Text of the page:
5. Keep in touch with your academic/university link tutor.
This might differ depending on your university, but at Sheffield Hallam we had an academic tutor for the university side of things, and a university link tutor for the school-based training side of the course. Within my group of friends, we did have a few issues with our course (nothing too bad, though!), and always our advice to each other was to consult our tutors to see what they said. My link tutor was fantastic, and really gave me loads of support when I needed it. My academic tutor was the course leader (so thankful for that) and she was OUTSTANDING. She'd reply to emails within the hour - even when she was away! They're there for a reason - don't suffer in silence!

6. Get stuck in with your placements from the first day.
This is something I wish I'd done. We had two long placements - one in KS1 and one in KS2. I wish I'd got stuck in a bit more from the beginning of the placement instead of stepping back and getting through the first few weeks. Get the teachers on your side, ask them for advice and most importantly: tell your mentor/school-based tutor what you need! Policies, class list, pupil targets, assessments, signatures, weekly review meetings etc. Make sure they understand what they need to do so you're not getting it all done in your last week!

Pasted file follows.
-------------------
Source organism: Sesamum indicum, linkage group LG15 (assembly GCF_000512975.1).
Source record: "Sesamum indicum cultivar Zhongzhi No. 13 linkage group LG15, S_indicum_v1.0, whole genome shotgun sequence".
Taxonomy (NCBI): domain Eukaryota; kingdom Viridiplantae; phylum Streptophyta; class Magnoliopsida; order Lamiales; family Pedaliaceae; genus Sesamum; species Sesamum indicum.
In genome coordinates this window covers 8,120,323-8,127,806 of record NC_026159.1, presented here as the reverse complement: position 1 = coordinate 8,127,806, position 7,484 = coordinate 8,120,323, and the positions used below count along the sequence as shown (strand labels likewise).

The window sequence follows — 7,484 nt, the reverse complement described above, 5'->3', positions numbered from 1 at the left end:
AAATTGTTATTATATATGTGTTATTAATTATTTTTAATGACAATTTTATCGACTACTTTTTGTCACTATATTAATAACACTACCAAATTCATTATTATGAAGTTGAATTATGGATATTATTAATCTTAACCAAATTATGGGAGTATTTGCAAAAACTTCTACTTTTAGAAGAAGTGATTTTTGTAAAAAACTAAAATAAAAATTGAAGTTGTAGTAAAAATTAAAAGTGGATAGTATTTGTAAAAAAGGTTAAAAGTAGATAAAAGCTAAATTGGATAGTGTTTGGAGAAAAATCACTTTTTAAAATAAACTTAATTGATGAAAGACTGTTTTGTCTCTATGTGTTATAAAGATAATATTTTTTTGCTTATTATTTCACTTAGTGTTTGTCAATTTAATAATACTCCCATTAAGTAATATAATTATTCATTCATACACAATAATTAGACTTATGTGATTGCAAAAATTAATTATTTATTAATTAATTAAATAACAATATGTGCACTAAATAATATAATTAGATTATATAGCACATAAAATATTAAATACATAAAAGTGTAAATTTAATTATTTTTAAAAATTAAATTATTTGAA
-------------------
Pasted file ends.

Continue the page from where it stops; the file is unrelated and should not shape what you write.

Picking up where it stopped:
7. Evidence, evidence, evidence.
I think your evidence varies from university to university. You will need to collect evidence to show you're achieving the teachers' standards. Not heard of those yet? You will! They're basically 8 sentences that describe a teacher's job. You'll be assessed against these throughout your teaching career, so you've got plenty of time to get to know them. In your file you will need to prove you're achieving these. At SHU, it's pretty relaxed in terms of physical evidence but I've seen a few universities asking for files and files of the stuff. All I needed to do was collect work and assessments from three focus children in my class. Start collecting evidence from the first day!